Russia’s “lax oversight” implementing UN labor resolutions is a “policy decision” that allows North Korea to earn foreign currency, source vital supplies in Russia, and undermine US attempts to dispose of the country’s WMDs. In 2018, North Korea imported “$1 million worth of gas condensates from Russia last year, despite the UN ban on selling such products to Pyongyang” (Kurmanaev and Grove).
Undermining the UN
Russia’s disregard for UN agreements regarding North Korea is in a similar vein to its issues in Ukraine. By ignoring UN policies for North Korea, Russia shows that likewise, it “will not give in to western pressure to change his behavior in Ukraine” and that “North Korea’s resolve in the face of American and international pressure is admirable and worth supporting” (Thoburn). Western powers have enacted sanctions on both North Korea and Russia. Following a 2017 meeting with South Korea, Russian President Vladimir Putin warned that sanctions would drive North Korea into a corner, escalating the conflict (Office of the President of Russia). Putin’s statement comes from Russia’s own frustration with UN sanctions related to the Ukraine conflict and demonstrates that the Kremlin will continue to ignore sanctions on North Korea.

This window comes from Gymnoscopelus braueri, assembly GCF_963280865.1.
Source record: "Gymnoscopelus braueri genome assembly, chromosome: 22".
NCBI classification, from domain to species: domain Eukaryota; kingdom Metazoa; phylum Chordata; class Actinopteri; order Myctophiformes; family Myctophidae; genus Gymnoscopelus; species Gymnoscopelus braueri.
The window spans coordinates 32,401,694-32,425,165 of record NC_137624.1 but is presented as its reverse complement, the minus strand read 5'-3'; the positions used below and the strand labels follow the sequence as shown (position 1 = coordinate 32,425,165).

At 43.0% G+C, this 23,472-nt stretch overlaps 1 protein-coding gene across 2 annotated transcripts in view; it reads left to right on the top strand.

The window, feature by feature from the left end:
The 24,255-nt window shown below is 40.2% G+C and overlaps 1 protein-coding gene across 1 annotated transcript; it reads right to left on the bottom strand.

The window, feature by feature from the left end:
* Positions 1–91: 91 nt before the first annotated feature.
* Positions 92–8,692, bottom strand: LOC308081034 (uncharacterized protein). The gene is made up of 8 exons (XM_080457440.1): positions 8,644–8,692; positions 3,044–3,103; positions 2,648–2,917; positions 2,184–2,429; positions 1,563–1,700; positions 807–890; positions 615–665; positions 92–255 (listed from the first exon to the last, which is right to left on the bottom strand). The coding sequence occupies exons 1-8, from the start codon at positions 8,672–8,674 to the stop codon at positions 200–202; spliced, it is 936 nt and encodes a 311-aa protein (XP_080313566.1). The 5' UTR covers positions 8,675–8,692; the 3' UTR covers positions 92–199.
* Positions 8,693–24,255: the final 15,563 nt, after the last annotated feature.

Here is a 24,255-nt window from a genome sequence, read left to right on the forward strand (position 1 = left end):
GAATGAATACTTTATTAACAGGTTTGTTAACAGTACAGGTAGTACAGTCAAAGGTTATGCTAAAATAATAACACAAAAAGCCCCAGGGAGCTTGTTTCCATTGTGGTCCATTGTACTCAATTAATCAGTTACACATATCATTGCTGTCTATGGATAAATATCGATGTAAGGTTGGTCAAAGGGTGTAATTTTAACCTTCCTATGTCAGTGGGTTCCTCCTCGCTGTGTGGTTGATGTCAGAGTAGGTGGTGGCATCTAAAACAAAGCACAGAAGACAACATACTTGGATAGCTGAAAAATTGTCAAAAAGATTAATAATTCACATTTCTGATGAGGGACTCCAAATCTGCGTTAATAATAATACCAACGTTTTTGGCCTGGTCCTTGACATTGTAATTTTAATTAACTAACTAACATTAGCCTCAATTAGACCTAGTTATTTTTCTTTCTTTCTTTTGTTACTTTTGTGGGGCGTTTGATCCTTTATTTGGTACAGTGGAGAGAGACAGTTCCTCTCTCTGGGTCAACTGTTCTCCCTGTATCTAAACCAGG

In December 2018, Russia defied the UN by selling North Korea 7,000 tons of refined oil, the largest amount ever between the two since the UN started collecting data in 1962 (United Nations Statistics Division). This sale came a few months after US UN Ambassador Nikki Haley “accused Russia of ‘cheating’ UN sanctions on North Korea” through illegal fuel transfers at sea (Varandani).